16. Power of Reflection, The: Advancing Governance and Dispute Resolution Systems through Devolved Reflection and Shared Knowledge Generation, by Shahla Ali, in Journal of Bahá'í Studies, 28:4 (2018). Reflection is the "source of crafts, sciences and arts," with the capacity to produce "pearls of wisdom and utterance as will promote the well-being and harmony of all the kindreds of the earth." It can improve institutions and community governance. [about]
    17. Problem Solving in the Family, by Erik Blumenthal, in The Family: Our Hopes and Challenges (1995). How can we solve our problems or conflicts? We need to know and put 5 factors into practice: our attitude; mutual respect; understanding each other's motives; changing the 'present agreement' by conscious communication; and mutual cooperation. [about]
    18. Protecting the Human Family: Humanitarian Intervention, International Law, and Bahá'í Principles, by Brian D. Lepard, in Journal of Bahá'í Studies, 13:1-4 (2003). The moral and legal problems raised by the use of military force to aid human rights victims. Relevant Bahá’í ethical principles and how these might assist us to reform existing international law to better protect all members of the human family. [about]
    19. Same Yet Different, The: Bahá'í Perspectives on Achieving Unity out of Difference, by Deborah Clark Vance (2002-05). Based on in-depth interviews with members of the Bahá’í Faith [in the USA] to uncover a description of how they believe they can bring together diverse people; development of a linear model of multicultural communication. [about]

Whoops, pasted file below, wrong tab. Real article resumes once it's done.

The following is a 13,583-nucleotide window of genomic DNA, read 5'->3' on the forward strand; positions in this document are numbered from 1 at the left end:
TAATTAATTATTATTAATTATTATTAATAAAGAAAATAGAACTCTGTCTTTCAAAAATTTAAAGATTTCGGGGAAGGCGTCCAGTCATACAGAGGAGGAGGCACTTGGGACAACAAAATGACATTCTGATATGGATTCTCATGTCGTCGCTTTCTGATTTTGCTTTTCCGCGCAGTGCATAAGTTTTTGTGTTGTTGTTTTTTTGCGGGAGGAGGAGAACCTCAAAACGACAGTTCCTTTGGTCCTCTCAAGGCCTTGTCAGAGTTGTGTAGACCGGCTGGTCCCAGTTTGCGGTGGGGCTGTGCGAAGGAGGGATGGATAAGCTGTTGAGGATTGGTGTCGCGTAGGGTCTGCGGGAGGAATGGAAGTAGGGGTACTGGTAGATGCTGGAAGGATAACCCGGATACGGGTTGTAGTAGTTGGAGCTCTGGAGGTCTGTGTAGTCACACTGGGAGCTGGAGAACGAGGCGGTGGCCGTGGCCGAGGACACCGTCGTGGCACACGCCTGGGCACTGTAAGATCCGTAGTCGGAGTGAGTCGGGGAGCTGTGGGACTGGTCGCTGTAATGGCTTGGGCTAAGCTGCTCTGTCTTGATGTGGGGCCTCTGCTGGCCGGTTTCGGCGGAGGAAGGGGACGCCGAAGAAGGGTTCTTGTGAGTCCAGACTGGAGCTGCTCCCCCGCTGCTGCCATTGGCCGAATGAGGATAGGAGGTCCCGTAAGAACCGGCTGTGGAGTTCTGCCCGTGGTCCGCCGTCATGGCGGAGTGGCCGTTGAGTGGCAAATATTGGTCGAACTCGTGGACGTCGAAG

20. Same Yet Different, The: Creating Unity Among the Diverse Members of the Bahá'í Faith, by Deborah Clark Vance, in Journal of Intergroup Relations (a publication of the National Association of Human Rights Workers), Volume 29:4 (2002/2003 Winter). A study of the process by which people form a unified community from diverse cultures based on interviews with a small group of American Bahá’ís; the importance of foundational beliefs in this process; learning intercultural communication. [about]
    21. Special Report on Baha'i Burial vs. Maori Custom, by National Spiritual Assembly of New Zealand (1989-10-06). Special report about reconciling Bahá'í burial laws with local maori customs where they conflict; includes guidance from the Universal House of Justice. [about]
    22. Vision of Race Unity: America's Most Challenging Issue, by National Spiritual Assembly of the Bahá'ís of the United States (1991). A formal statement from the US NSA on "the most challenging issue confronting America." [about]